Dr. Porterfield:  Yeah.  So, I guess the biggest thing that we’re doing at UAB is how we’re involving our surgical residents in robotic cases during their first year of training such that when they come out, they are fully trained.  So, if physicians are hiring our alumni that are coming straight out, they don’t need an additional fellowship to be fully trained in the techniques of robotic surgery.  That’s really unique.  There’s four or five programs across the country right now that can boast that.  Many of which I’ve been able to collaborate with our curriculum, and the blueprint for the future for general surgery is for us to roll that out to all of the 250 plus general surgery residency programs so that they will be up to that same level.  From a physician standpoint, if there’s a procedure that appears complicated, and it appears as it may need to be done open, I’ve really appreciated the phone calls from physicians all across the country to be able to just ask and send me a CT scan and for us to look at it and say, do you think this is something that ya’ll could do robotically?  And we can’t do everything, but we’ve really been impressed with how we’re not limited by sizes of tumors, like we might have been in the laparoscopic era, and our reconstructive abilities with having everyone from urologists and gynecologists as well as our transplant surgeons, our hepatobiliary surgeons.  To be able to have so many expert surgeons trained on the robot and trained in those techniques that we can work together with multiple different service lines on the same case, and we’ve been able to have some surprisingly successful cases that others might have thought, there’s no way we could have done this robotically.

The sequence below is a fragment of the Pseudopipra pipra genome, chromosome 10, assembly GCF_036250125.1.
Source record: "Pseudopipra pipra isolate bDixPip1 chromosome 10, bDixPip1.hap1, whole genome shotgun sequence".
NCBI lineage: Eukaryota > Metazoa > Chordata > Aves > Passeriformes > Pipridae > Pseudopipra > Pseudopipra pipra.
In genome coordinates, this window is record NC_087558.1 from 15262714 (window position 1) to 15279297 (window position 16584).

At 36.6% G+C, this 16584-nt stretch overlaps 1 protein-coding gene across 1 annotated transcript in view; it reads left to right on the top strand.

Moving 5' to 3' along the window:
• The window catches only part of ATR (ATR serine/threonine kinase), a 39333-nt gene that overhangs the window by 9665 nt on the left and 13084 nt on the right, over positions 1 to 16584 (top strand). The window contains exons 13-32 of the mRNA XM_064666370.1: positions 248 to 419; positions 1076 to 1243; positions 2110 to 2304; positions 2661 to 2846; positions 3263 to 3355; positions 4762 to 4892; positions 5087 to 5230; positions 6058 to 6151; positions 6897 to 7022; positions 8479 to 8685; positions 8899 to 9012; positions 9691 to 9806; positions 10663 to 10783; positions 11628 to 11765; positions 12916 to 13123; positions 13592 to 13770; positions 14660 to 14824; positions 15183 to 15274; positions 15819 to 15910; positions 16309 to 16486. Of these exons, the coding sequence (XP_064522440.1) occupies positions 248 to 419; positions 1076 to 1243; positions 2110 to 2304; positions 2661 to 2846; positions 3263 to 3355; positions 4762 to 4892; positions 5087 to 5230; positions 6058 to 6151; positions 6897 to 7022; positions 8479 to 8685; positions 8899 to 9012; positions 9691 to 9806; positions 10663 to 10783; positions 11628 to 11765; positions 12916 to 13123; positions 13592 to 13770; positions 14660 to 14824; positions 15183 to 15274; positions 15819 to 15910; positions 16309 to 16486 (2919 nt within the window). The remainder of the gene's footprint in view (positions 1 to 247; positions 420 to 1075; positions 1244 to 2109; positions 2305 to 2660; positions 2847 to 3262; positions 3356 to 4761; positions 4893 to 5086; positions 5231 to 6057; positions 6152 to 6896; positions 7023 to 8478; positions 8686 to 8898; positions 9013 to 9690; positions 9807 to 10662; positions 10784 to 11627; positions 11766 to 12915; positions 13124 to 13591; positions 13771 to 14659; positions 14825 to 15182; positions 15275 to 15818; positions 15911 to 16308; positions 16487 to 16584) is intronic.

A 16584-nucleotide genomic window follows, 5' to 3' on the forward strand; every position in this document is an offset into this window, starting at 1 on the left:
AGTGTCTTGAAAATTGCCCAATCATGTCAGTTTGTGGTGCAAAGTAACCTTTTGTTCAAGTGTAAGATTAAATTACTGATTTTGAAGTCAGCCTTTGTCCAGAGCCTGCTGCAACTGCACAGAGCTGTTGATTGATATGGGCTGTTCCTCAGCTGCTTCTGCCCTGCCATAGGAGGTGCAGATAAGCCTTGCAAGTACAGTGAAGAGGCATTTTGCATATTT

Melanie:  In summary, tell us a little bit about your team, and why UAB is so great to work for.

Dr. Porterfield:  Yeah, so, we really are—I really do feel blessed to be surrounded by a team that I’ve worked with for 9 years, and I really am appreciative from the administration’s wisdom of allowing teams to be built.  Because particularly with robotic surgery, being able to come into the OR and see the same people every day that are draping and positioning the robot and handing us instruments and standing at the bedside, our advanced-practice providers that work with us in these cases are second to none, and so it makes it so comfortable to come in knowing that I’m going to see the same people.  They’re going to be greeting my patients the same way, and they’re going to be able to provide that really expert level of care at the bedside, at the head of the bed with our anesthesiologist.  It’s really nice, and as I talk to my colleagues across the country, I think that’s one of the things that I realized that is such a huge benefit here that not every surgeon gets to enjoy that luxury of walking in to see the same team every day.

Melanie:  Thank you so much, Dr. Porterfield, for such a great segment and really great information.  A community physician can refer a patient to UAB Medicine by calling the MIST line at 1-800-UAB-MIST.  That’s 1-800-822-6478.   You're listening to UAB MedCast.  For more information on resources available at UAB Medicine, you can go to uabmedicine.org/physician.  That’s uabmedicine.org/physician.  This is Melanie Cole.  Thanks so much for listening.